The study’s authors reached their conclusions after looking at all 31 states with energy mandates and finding that, overall, their economies suffered after they were put into effect.
Pro-renewable activists say that conclusion is flawed because more than a third of those states – including Ohio – passed their mandates between 2007-09, right before or during the global financial crisis. The Utah State study, critics say, unfairly places all the blame on the energy mandates instead of the unrelated nationwide recession.
But Ryan Yonk, the lead author of the report, defended the report’s methodology, saying he and his co-authors designed their calculations to minimize the effect of the recession and other outside economic factors.
They were able to do that, Yonk said, by examining the economic conditions of each state with an energy mandate for four years before and four years after they were passed, then using that data to create a statistical benchmark.
As for criticism about the professors’ conservative donors, Yonk said they get funding from a “variety” of places, including the U.S. Department of Energy and several banks.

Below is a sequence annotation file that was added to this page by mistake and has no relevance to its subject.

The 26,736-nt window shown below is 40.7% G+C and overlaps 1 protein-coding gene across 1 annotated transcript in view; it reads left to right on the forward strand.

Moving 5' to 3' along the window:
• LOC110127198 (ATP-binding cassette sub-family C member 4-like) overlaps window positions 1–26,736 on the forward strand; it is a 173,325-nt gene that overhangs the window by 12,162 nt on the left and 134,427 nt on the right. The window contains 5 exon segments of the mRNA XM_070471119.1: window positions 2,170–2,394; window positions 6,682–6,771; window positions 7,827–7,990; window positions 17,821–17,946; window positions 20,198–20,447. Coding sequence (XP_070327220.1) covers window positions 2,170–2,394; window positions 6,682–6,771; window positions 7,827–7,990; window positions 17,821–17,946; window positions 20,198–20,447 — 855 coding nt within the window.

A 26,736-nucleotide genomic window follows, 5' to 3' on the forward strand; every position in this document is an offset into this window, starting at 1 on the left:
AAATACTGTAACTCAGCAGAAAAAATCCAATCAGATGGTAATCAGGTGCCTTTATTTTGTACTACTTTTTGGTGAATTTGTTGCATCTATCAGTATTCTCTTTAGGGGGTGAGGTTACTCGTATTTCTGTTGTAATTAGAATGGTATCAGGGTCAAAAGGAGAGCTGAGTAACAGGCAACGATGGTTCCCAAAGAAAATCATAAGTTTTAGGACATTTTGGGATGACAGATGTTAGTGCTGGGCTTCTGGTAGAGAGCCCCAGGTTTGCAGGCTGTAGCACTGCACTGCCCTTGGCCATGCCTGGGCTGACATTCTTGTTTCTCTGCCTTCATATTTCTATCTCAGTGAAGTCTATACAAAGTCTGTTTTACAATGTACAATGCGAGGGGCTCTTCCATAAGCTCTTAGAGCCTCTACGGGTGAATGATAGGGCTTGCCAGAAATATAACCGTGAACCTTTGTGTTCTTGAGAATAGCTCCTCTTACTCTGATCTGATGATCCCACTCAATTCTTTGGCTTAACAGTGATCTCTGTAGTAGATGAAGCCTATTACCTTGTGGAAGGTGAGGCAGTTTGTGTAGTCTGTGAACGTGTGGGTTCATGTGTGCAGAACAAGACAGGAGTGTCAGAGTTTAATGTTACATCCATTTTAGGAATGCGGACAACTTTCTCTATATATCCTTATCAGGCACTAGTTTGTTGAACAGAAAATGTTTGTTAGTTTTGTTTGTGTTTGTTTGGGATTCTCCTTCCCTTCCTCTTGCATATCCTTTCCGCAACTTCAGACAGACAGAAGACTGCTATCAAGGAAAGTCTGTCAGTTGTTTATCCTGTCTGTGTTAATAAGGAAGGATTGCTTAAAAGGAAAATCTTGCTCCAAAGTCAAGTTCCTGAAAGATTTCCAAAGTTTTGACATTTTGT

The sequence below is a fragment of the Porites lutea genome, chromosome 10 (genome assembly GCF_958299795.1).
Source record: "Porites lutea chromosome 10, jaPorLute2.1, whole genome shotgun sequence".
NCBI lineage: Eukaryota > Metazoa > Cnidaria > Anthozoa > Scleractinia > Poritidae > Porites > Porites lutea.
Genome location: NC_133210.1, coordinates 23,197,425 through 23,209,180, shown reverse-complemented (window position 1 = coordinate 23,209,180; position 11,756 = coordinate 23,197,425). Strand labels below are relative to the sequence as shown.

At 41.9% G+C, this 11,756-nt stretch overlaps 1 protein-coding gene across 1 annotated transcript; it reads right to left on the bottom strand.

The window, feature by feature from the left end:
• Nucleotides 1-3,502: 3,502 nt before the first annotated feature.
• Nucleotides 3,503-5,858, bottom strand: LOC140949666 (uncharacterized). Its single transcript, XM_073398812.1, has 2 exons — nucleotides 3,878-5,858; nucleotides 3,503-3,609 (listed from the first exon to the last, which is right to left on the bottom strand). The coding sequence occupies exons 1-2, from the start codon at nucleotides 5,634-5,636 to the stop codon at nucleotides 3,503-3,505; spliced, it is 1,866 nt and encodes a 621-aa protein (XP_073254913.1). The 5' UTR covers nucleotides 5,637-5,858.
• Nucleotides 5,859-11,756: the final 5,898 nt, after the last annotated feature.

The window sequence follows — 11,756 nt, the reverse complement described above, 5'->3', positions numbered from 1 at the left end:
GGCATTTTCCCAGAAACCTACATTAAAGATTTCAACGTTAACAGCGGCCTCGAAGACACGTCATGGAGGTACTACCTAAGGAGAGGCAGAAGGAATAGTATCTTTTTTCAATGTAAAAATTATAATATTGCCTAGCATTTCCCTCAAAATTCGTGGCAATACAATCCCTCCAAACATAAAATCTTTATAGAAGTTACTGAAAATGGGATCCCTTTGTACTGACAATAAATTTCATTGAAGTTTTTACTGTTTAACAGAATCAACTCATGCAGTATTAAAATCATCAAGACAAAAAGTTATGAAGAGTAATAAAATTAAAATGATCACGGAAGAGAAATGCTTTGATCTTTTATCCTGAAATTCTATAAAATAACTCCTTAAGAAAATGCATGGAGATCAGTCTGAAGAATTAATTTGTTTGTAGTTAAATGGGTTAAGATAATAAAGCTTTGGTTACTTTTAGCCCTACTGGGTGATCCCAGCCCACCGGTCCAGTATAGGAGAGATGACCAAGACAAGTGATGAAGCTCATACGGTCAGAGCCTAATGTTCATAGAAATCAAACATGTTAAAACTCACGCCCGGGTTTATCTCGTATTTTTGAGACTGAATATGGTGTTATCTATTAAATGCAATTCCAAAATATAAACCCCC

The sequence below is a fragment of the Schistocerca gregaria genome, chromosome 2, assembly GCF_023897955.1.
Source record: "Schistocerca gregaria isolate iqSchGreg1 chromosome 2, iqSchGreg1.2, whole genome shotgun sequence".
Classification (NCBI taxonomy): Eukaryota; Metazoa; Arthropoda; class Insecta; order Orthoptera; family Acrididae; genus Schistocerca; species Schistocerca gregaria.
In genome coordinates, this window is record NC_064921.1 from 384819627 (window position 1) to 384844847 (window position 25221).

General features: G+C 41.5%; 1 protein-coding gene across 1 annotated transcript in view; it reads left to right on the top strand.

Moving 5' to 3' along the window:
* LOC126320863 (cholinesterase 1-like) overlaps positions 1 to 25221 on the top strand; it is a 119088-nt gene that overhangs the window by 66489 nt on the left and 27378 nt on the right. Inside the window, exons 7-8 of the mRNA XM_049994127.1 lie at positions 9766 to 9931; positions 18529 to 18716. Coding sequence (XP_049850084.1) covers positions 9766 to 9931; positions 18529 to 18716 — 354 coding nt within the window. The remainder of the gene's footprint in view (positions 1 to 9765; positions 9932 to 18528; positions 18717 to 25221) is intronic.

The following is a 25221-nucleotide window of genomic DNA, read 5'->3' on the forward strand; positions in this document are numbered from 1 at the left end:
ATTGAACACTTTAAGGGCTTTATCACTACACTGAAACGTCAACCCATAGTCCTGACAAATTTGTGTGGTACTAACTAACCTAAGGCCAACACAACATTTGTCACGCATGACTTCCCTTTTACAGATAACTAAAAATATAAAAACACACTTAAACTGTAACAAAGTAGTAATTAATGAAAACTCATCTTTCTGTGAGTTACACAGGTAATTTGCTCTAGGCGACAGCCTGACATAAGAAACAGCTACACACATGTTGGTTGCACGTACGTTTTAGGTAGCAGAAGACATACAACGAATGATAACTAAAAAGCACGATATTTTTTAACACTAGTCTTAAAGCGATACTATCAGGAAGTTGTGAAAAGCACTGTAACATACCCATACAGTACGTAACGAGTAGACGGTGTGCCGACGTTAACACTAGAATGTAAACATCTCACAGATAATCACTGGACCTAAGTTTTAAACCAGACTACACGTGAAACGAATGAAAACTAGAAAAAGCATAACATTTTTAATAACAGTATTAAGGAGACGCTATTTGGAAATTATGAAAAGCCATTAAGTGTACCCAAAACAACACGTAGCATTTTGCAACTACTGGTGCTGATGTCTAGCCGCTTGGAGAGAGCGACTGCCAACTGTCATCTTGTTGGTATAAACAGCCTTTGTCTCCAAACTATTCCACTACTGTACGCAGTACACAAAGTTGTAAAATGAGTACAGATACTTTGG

The donors don’t control the studies they do, Yonk said. And while he and his colleagues “approach the world from a market-based perspective,” Yonk said, they release their findings whether or not they differ from their initial suppositions.
“We don’t engage in research for sale,” he said. “Where the data leads us is where we end up.”
Because the issue of energy mandates is so politically charged, a number of independent energy economists and experts contacted by Northeast Ohio Media Group declined requests to examine the validity of Yonk’s study.